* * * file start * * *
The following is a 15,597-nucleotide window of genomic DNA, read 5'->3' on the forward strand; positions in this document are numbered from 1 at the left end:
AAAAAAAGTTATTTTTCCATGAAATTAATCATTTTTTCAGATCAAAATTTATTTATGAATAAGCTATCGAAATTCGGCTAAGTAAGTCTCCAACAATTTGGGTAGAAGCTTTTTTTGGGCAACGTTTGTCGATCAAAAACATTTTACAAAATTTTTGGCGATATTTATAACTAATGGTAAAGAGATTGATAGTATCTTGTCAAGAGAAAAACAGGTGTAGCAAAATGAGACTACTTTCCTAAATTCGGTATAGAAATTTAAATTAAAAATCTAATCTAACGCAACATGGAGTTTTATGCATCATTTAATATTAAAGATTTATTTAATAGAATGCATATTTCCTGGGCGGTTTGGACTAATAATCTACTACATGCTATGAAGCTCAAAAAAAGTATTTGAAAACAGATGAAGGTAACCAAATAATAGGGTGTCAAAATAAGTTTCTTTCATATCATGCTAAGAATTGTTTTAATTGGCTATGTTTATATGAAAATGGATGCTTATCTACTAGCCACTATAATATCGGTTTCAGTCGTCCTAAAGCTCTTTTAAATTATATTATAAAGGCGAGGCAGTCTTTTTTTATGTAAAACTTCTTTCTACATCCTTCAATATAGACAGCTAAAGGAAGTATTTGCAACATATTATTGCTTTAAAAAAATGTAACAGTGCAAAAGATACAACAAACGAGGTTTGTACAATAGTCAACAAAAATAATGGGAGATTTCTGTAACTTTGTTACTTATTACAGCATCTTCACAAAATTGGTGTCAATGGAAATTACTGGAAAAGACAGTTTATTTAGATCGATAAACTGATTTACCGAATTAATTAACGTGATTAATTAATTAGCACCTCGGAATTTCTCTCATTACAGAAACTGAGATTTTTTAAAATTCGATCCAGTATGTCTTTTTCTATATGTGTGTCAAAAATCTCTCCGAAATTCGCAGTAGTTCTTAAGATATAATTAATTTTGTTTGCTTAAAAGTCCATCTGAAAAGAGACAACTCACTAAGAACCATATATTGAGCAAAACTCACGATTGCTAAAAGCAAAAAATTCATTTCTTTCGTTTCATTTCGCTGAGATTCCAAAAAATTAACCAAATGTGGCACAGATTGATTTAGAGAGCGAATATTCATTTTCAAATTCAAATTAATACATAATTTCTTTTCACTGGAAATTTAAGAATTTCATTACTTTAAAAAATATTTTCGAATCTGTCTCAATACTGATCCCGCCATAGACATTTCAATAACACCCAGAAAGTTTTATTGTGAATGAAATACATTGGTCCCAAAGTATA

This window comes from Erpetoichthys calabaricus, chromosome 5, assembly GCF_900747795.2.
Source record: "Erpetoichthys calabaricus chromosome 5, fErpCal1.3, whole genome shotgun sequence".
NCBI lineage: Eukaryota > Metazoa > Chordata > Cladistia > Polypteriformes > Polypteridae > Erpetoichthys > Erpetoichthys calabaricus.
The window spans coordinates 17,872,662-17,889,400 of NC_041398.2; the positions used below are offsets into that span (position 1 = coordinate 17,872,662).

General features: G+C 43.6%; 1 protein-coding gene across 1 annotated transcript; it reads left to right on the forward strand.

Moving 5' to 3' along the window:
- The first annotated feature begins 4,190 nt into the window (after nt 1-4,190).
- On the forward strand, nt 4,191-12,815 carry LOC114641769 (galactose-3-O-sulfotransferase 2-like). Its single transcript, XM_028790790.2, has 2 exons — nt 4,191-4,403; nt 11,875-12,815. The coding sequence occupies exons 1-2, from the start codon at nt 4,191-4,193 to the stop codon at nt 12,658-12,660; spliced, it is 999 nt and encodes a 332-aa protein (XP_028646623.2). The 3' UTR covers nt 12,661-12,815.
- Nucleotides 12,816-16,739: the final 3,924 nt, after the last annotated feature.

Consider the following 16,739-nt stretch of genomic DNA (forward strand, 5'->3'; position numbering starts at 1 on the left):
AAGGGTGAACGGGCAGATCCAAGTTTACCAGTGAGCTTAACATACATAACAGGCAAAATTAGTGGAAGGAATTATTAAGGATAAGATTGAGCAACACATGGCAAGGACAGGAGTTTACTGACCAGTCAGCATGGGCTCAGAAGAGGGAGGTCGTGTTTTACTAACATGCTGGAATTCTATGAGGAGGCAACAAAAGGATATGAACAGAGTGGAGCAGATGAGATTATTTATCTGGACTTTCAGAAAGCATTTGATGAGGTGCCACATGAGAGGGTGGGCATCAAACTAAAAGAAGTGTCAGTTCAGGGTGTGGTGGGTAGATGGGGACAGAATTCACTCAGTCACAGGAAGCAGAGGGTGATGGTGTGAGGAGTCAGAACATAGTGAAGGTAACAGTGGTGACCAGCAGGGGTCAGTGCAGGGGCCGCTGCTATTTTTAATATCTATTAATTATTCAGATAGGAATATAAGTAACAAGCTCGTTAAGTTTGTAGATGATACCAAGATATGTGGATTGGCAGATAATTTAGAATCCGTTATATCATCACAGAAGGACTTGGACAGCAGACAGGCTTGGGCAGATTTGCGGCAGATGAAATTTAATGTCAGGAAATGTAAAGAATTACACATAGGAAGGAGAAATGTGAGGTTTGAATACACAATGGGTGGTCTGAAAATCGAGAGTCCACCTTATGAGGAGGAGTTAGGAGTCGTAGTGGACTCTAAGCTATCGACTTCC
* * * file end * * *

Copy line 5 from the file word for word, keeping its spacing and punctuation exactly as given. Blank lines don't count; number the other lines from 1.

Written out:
NCBI lineage: Eukaryota > Metazoa > Chordata > Cladistia > Polypteriformes > Polypteridae > Erpetoichthys > Erpetoichthys calabaricus.